A simple review of the SYI and VSO ASX ETFs

Now could be the right time to run the rule over the SPDR MSCI Australia Select High Dividend Yield Fund ETF (ASX: SYI) and Vanguard MSCI Australian Small Companies Index ETF (ASX: VSO). Using our internal quantitative analysis, these ETFs appear to offer solid exposure to the Australian shares sector.

What do they do?

The SPDR SYI ETF invests in a diversified portfolio of high-yielding ‘blue chip’ Australian companies – excluding real estate investment trusts (REITs). This ETF tracks the MSCI Australia Select High Dividend Yield Index.

The Vanguard VSO ETF provides exposure to a diversified portfolio of Australian small caps and tracks the MSCI Australian Shares Small Cap Index. This is a low-cost way to access the performance of Australian small-cap shares through a single fund.

To learn more about the SYI ETF, read our free ETF investment report once you’re done with this article.

a gif of 4 etf reports

ASX: SYI or ASX: VSO price performance

To make this article easier to digest, we’ll just study the fees or ‘management expense ratio’ (MER). Using data for July 2022, the SYI ETF has an MER of 0.35% while the VSO ETF had a yearly fee of 0.30%. So, VSO wins on this metric. Keep in mind, a more helpful metric to know is the fee quartiles that these ETFs find themselves in (note: quartile 1 is best). Meaning, we take all the Australian shares ETFs in our database and separate them into 4 quartiles, based on their fees. For example, any ETF which has a fee below 0.3% would be considered in our first (best) quartile.

How do they perform?

Performance matters. Keep in mind, performance isn’t everything — and past performance is not indicative of future performance. It’s just one part of a much bigger picture. The reason we say performance is not everything is because of volatility of financial markets and the economy from one year to the next. Some ETFs and funds can put in a solid return one year just to generate lacking returns the next time around. That’s why we prefer three-year or seven-year track records over one-year track records. It can smooth out the temporary performances caused by external factors. Both ETFs have achieved our three-year performance hurdle. As of July 2022, the SYI ETF had an average annual return of 6.65%. During the same time, the VSO ETF returned 8.64%.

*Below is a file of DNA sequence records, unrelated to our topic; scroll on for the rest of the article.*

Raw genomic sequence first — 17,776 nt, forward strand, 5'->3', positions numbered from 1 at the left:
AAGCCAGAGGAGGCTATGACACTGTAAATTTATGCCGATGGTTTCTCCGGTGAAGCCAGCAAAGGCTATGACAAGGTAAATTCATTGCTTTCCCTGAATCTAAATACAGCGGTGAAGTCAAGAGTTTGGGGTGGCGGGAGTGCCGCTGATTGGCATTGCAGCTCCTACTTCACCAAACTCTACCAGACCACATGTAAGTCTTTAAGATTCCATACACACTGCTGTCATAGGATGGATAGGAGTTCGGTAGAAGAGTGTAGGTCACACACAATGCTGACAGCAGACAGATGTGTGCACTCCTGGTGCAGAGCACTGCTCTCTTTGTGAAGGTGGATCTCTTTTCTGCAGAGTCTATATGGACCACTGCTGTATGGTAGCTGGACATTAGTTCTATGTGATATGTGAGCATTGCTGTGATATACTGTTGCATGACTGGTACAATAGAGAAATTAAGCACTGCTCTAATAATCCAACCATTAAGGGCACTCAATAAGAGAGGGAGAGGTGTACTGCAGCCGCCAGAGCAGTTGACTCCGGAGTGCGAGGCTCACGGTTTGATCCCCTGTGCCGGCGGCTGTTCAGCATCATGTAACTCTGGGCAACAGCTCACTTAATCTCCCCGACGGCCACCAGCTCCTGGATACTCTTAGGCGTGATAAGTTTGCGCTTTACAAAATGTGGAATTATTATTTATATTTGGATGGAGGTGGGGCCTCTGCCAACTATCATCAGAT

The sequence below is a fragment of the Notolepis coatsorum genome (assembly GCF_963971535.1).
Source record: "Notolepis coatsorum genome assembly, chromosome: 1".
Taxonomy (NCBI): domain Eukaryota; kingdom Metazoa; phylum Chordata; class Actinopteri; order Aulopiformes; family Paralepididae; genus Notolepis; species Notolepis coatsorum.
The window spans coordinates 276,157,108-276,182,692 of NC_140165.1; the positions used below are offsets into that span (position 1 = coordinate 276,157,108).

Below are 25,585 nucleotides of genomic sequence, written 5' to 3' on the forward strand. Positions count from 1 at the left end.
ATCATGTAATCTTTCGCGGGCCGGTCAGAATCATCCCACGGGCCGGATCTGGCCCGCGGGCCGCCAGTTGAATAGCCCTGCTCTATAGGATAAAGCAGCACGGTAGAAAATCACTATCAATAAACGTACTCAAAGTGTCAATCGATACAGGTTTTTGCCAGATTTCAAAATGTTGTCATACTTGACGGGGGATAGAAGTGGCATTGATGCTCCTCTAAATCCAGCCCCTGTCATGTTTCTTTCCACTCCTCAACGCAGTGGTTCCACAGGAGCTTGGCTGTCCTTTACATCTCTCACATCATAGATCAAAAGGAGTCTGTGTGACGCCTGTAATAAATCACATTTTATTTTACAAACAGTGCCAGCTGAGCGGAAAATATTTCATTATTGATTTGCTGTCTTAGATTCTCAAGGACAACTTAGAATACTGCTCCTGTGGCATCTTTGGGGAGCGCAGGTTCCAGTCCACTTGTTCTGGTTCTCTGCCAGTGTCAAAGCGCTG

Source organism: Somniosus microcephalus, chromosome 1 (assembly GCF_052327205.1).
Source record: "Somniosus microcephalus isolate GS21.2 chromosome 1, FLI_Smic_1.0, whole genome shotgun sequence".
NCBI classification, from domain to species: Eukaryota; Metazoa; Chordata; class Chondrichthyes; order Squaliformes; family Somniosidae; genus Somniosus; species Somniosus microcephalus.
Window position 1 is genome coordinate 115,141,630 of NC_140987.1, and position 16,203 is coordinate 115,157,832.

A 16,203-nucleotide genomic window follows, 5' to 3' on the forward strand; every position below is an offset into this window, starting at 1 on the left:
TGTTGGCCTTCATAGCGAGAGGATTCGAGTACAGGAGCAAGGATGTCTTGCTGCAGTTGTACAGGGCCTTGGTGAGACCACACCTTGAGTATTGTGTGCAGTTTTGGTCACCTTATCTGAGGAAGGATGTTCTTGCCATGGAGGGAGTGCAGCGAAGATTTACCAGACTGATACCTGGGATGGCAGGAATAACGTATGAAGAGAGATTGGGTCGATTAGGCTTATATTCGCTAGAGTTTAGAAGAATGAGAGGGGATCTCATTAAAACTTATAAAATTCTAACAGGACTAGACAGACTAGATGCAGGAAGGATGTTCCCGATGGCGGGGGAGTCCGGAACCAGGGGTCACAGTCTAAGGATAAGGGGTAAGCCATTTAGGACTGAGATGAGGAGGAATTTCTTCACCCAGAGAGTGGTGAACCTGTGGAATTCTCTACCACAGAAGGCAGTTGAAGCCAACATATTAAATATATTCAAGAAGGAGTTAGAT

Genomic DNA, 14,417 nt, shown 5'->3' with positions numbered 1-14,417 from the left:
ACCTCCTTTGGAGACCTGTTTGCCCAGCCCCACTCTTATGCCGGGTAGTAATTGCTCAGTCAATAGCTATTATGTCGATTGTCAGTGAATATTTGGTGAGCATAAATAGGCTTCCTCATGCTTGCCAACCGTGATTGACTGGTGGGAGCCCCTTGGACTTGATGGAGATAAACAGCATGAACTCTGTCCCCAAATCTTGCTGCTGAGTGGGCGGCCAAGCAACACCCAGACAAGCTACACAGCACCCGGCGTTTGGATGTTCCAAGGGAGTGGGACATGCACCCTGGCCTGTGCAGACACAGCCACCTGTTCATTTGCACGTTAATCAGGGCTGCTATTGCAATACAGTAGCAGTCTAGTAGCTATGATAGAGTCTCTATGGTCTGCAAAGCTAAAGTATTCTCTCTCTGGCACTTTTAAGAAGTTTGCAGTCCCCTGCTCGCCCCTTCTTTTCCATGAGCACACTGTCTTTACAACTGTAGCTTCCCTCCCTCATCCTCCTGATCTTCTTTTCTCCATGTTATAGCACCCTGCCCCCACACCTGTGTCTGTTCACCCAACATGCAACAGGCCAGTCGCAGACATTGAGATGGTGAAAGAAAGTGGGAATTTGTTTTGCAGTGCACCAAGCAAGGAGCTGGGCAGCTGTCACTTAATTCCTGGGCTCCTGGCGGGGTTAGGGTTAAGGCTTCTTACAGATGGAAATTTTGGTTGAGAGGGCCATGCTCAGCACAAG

Lastly, we need to consider the issuer or provider of the ETF. There are too many factors that go into our internal scoring of fund providers to detail here (you’d get bored pretty quickly). So here’s the quick version. As you guessed, the issuer of the VSO ETF is Vanguard. Vanguard ranks highly for our scores of ETF providers and issuers in Australia. We consider Vanguard to be in Australia’s top three ETF providers for retail investors, advisers and institutions.

Our takeaway

Did you know we have free reports? View our ASX SYI review and ASX VSO review today.

For us, the VSO ETF rates positively against our internal scoring methodology, but only just.

We hope this article helped you analyse ETFs. Don’t forget, there’s a lot more to investing well than what we just outlined (risks, diversification, other potentially better ETFs, etc.). Our analyst team at Rask Australia spends months looking at new ASX investments (it’s our day job!). To make your life easier, you can get the name of our team’s top ETF pick for 2024 in a free report. Keep reading to find out how to get our analyst’s report emailed to you right now…

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